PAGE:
In Papers One through Six we have investigated the function and integration of “new” neurons – new neurons born from neural stem cells in the adult brain, and new neurons in the sense that they were generated from fibroblasts.
Papers One and Two focused on the new neurons generated from neural stem cells in the SVZ and SGZ after pathological insults. We investigated how the newly generated neurons migrate and integrate in the brain. These two phenomena, migration and integration are intimately linked. Without the proper migratory cues new cells exhibit ectopic placement and aberrant integration, as observed in the hippocampus after severe epileptic insults.
Papers Three to Six focused on generating (and characterizing) neurons from fibroblasts. First it was crucial to investigate the functional characteristics of the newly generated neurons to demonstrate that they indeed had the properties of mature neurons. The functional properties of the new cells will determine how and importantly if they will integrate in the brain. This is of key importance if we envision using iN or iPS cells for transplantation in the future. In Paper 6 we demonstrate for the first time that transplanted iPS cells survive, migrate beyond the transplantation core, and exhibit the functional properties of mature neurons.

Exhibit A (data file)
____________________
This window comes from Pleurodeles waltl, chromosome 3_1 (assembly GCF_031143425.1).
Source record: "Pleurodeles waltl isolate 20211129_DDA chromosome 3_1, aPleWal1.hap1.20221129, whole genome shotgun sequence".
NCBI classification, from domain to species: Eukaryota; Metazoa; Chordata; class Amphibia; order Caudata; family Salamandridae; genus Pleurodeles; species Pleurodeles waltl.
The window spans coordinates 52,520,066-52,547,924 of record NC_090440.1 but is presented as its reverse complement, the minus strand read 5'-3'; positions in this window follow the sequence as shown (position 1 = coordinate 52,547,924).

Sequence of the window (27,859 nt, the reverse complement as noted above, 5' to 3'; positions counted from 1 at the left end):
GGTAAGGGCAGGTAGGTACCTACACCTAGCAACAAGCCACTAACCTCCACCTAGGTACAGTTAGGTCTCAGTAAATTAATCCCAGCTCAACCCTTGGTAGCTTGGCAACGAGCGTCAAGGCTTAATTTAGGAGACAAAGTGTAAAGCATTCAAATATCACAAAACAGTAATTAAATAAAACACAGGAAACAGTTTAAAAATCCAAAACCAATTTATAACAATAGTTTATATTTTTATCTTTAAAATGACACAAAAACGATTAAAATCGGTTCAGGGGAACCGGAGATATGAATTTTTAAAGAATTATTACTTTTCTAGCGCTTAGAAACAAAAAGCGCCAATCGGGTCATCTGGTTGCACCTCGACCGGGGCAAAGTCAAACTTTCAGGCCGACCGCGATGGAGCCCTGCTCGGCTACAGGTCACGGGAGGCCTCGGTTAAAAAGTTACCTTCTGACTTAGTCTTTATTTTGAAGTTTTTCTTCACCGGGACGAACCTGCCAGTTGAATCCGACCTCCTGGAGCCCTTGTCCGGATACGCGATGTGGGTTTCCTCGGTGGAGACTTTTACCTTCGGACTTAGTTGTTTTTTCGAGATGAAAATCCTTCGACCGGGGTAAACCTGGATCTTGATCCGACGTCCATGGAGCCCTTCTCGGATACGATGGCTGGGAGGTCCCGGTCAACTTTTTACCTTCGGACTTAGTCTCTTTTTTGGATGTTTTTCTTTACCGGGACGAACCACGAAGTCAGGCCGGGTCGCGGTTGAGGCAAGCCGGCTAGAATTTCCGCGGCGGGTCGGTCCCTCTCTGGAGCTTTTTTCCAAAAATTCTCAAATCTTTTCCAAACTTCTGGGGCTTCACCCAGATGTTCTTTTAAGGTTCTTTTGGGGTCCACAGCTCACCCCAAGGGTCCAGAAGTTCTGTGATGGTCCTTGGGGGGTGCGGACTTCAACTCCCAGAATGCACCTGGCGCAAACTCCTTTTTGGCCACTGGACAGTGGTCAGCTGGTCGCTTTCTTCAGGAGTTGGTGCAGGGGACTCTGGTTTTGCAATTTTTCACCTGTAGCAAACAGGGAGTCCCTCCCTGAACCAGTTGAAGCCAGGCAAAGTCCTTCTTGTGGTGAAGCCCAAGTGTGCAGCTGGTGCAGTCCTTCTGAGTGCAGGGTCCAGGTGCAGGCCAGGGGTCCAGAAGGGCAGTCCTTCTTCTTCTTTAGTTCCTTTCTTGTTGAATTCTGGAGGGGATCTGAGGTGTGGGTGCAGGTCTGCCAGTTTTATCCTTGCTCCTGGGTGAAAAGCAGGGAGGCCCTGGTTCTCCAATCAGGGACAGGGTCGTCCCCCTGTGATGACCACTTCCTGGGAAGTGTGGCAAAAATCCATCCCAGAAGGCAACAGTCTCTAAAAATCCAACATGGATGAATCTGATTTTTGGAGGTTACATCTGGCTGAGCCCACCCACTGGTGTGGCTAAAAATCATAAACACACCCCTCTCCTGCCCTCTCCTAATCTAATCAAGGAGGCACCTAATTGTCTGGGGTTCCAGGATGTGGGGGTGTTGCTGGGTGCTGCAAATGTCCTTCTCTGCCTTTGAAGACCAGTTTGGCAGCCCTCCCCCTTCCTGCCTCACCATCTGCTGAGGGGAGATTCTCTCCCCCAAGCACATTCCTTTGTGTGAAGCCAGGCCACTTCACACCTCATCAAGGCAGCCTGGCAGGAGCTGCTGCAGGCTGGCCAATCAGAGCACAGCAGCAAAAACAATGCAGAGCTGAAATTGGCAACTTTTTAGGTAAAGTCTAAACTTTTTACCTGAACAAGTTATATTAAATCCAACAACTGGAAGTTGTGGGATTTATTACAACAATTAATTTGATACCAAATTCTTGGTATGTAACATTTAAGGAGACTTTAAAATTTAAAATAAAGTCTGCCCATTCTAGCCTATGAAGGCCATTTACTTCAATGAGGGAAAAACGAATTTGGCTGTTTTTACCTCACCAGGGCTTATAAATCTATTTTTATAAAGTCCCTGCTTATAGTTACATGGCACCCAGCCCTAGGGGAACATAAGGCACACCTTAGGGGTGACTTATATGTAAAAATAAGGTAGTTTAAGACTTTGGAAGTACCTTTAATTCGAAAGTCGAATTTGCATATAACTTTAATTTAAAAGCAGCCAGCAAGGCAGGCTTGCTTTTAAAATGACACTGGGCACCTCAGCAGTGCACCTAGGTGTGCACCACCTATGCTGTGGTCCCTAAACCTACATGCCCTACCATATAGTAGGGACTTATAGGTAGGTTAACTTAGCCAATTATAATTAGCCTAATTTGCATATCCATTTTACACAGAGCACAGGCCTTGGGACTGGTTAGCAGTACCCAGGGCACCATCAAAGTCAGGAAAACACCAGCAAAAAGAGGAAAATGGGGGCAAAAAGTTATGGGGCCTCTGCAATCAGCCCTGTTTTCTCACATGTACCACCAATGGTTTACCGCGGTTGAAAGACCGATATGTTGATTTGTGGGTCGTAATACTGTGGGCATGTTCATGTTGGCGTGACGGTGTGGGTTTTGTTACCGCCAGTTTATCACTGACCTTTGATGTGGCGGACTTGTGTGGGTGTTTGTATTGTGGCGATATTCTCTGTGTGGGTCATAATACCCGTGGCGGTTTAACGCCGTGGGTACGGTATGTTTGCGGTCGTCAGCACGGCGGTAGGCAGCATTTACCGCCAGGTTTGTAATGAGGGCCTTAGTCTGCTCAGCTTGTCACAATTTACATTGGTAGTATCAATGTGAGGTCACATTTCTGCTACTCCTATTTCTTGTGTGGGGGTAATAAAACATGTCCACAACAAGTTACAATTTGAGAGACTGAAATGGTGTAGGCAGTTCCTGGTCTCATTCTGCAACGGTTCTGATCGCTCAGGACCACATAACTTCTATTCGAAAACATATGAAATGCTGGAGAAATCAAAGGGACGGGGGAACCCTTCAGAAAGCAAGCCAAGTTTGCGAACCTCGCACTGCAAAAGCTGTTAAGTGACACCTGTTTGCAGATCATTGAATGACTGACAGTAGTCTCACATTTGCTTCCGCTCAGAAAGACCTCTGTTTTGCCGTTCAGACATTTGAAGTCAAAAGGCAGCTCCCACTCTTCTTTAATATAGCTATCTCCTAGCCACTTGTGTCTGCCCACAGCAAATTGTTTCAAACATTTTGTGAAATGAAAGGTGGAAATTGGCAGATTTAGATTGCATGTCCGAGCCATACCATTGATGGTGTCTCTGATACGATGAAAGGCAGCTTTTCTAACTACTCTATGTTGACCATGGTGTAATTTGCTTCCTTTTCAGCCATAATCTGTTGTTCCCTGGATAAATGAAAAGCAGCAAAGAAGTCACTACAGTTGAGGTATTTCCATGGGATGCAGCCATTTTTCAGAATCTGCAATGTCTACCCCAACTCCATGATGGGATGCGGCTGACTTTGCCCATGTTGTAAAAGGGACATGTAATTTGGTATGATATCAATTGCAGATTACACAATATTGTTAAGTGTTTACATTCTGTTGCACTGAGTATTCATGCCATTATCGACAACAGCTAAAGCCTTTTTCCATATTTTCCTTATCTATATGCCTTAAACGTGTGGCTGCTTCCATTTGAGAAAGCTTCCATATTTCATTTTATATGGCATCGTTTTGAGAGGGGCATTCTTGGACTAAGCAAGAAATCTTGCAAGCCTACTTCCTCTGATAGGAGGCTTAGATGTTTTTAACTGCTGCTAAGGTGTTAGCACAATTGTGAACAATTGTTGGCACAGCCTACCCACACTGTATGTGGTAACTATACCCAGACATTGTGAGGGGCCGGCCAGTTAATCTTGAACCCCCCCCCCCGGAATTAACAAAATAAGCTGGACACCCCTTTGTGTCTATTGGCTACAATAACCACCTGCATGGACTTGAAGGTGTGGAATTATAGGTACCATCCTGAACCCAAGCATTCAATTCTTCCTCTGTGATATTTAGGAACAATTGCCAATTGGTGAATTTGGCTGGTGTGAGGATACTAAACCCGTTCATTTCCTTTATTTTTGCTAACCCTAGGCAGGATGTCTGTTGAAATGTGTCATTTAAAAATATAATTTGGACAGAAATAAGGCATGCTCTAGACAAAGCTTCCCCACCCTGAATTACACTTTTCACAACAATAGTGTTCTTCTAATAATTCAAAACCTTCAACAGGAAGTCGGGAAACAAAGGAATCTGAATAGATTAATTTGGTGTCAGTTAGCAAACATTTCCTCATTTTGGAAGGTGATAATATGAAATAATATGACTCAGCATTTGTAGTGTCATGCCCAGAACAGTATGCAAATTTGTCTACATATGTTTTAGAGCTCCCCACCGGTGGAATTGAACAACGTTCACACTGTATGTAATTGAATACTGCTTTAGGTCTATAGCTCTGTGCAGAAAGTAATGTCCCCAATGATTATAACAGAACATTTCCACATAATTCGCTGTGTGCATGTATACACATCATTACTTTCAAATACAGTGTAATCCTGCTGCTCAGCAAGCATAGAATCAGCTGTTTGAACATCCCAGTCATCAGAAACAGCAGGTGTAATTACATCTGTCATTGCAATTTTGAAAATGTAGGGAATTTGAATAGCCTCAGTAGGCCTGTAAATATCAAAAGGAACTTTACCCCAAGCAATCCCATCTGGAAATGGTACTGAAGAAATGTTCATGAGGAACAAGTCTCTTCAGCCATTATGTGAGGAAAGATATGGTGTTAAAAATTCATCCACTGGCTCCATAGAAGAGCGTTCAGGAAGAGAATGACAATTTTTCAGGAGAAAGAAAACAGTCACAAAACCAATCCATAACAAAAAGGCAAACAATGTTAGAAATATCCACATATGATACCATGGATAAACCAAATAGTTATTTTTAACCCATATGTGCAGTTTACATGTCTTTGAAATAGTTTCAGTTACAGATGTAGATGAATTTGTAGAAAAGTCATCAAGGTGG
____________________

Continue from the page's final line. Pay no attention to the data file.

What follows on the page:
Taken together, this thesis demonstrates that the environment encountered by new neurons will influence their migration and integration. We also demonstrate that human fibroblasts can be reprogrammed to neurons and show that fibroblast-derived neurons can integrate in the mammalian brain. Thus, fibroblasts may be a valuable source of neurons for transplantation but the environment encountered will influence their integration and function which will determine their therapeutic effect.
- Lindvall, Olle, Supervisor
- Kokaia, Merab, Supervisor
- Kokaia, Zaal, Supervisor
|Award date||2011 Dec 20|
|Publication status||Published - 2011|
Place: Segerfalksalen, Wallenberg Neuroscience Center
Name: Jessberger, Sebastian
Affiliation: Institute of Cell Biology, Swiss Federal Institute for Technology, Zurich
- neural stem cells
- iPS cells